PORT HARCOURT: OIL-bearing communities in the Niger-Delta have called on the National Assembly to suspend debate on the Petroleum Industry Bill until what they termed proper consultation with the people have been carried out on it.
The statement signed by Celestine Nkabari andÂ leaders of other civil society groups in the region said the bill has only addressed the commercial production aspects of oil operations in the country leaving out matters of utmost importance to oil-bearing communities:
That the National Assembly suspends debate on the Petroleum Industry Bill until adequate time has been created for consultation with community people and the civil society;
That Section 1 of the proposed bill be deleted and replaced with the following:
â€œProperty and sovereign ownership of petroleum within Nigeria, its territorial waters, the continental shelf, the exclusive economic zone and extended continental shelf shall vest in the oil-producing communities.â€ In other words, the control and management of natural resources including petroleum should be vested in the oil-producing communities who should pay taxes to the Federal Government of Nigeria;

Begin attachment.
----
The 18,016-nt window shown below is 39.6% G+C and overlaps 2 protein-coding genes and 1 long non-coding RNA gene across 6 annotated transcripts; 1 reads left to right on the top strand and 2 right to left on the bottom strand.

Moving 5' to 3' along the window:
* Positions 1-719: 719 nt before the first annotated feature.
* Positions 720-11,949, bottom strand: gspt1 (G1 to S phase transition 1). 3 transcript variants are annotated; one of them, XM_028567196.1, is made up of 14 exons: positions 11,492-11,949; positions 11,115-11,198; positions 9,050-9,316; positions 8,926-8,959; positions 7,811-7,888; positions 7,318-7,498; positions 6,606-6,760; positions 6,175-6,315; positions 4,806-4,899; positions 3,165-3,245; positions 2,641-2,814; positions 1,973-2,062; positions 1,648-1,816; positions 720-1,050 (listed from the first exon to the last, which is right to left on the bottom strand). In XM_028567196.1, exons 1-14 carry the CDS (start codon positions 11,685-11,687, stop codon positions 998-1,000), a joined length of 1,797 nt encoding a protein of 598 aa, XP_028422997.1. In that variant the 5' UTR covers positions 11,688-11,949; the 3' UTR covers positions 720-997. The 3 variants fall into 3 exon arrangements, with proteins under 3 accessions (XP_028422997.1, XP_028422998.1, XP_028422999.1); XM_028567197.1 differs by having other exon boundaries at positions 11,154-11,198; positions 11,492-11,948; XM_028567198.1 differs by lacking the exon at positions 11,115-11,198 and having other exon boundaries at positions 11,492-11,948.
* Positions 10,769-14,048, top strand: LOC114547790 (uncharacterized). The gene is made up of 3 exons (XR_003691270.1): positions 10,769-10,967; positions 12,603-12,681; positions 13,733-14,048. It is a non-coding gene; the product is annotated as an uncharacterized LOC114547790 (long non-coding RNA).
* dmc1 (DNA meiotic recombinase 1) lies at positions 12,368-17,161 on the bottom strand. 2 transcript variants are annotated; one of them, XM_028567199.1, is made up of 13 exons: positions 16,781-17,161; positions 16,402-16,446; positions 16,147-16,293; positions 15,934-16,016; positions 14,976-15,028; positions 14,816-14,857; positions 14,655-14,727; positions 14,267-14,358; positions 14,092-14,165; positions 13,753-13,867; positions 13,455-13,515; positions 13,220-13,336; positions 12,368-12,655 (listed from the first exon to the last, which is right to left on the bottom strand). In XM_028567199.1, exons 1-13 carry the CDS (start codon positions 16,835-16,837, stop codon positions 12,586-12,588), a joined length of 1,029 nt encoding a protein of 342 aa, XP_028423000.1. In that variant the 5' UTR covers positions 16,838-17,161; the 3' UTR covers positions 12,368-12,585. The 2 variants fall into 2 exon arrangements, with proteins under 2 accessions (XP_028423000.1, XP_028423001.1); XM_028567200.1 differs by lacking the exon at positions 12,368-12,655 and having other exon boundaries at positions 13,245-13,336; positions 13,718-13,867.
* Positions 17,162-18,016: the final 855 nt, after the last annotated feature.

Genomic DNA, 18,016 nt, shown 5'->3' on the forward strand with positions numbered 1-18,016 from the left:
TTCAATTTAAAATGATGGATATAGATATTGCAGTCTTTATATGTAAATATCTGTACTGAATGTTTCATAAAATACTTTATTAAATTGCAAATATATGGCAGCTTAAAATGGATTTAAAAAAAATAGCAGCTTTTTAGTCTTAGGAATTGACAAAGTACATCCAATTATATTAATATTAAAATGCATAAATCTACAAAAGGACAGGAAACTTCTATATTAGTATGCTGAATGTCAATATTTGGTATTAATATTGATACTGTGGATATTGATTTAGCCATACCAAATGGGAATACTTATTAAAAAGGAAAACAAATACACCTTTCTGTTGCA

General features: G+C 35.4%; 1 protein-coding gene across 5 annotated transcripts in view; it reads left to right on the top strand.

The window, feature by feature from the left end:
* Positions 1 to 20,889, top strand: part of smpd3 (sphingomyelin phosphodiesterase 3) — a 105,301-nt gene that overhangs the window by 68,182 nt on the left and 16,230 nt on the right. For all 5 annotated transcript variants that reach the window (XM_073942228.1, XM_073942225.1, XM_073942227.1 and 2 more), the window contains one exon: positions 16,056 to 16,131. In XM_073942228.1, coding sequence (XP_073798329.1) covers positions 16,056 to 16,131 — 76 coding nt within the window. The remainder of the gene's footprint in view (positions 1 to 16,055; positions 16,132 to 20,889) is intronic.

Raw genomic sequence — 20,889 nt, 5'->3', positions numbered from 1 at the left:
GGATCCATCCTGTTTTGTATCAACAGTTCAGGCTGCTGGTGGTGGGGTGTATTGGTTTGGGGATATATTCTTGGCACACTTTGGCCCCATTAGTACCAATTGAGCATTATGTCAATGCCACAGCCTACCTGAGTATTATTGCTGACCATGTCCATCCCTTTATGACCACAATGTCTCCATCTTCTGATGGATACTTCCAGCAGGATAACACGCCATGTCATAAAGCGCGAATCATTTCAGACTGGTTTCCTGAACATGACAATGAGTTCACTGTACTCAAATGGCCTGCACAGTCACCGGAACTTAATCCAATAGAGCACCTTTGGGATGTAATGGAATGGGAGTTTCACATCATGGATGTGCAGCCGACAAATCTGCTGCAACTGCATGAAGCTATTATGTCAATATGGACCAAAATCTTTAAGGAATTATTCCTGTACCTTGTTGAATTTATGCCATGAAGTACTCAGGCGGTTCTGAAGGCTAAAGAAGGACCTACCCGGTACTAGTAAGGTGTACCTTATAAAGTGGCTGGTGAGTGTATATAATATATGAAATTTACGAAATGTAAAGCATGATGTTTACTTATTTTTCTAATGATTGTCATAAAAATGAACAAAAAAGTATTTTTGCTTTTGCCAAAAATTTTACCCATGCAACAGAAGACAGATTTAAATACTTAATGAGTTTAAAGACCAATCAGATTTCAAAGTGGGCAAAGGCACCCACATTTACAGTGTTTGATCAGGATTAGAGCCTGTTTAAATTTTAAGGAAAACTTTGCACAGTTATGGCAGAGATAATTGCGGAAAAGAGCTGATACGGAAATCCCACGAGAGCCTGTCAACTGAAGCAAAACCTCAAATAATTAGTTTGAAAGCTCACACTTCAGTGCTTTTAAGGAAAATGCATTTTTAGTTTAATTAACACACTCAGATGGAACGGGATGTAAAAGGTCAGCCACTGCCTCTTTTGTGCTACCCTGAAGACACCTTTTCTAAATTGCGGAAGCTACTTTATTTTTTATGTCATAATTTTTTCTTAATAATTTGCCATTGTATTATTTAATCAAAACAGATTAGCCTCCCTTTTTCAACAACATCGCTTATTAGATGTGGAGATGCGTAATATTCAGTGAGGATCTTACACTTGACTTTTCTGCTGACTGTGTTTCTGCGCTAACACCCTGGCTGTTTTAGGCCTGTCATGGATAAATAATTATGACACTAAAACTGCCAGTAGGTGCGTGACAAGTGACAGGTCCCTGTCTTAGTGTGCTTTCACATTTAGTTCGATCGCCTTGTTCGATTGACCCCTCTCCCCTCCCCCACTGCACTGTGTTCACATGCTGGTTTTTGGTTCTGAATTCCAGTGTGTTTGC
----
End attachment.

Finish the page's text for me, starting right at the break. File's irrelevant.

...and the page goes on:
* That Community Development Agreements should be incorporated into the PIB to ensure development of the oil-producing communities. This should be a prerequisite for the issuance of licenses as obtained in the Mineral and Mining Act of 2007;
* That the aspirations of the various ethnic nationalities as contained in their Bill of Rights and Declarations such as the Ogoni Bill of Rights (1990), The Charter of Demands of the Ogbia People (1992), Kaiama Declaration (1998), The Resolutions of the First Urhobo Economic Summit (1998); The Akalaka Declaration (1999); The Warri Accord (1999); The Ikwerre Rescue Charter (1999); The First Niger-Delta Indigenous Conference (1999); Oron Bill of Rights (1999) and the Niger-Delta Peoples’ Compact (2008) be addressed in the PIB;
* That the role of the civil society and communities in matters concerning granting of licenses for oil prospecting and production to be clearly spelt out in the PIB;
* That the PIB should properly stipulate penalties for environmental violations by operators of the oil industry in Nigeria and expunge section 286 which requires States and Local Governments to pay 1% and 0.5% of their annual derivation allocations into a Remediation Fund under the custody of the Inspectorate for the purpose of restoring the environment in cases of damage caused to the environment as a result of sabotage; * That the Land Use Act be repealed in line with provisions of the PIB.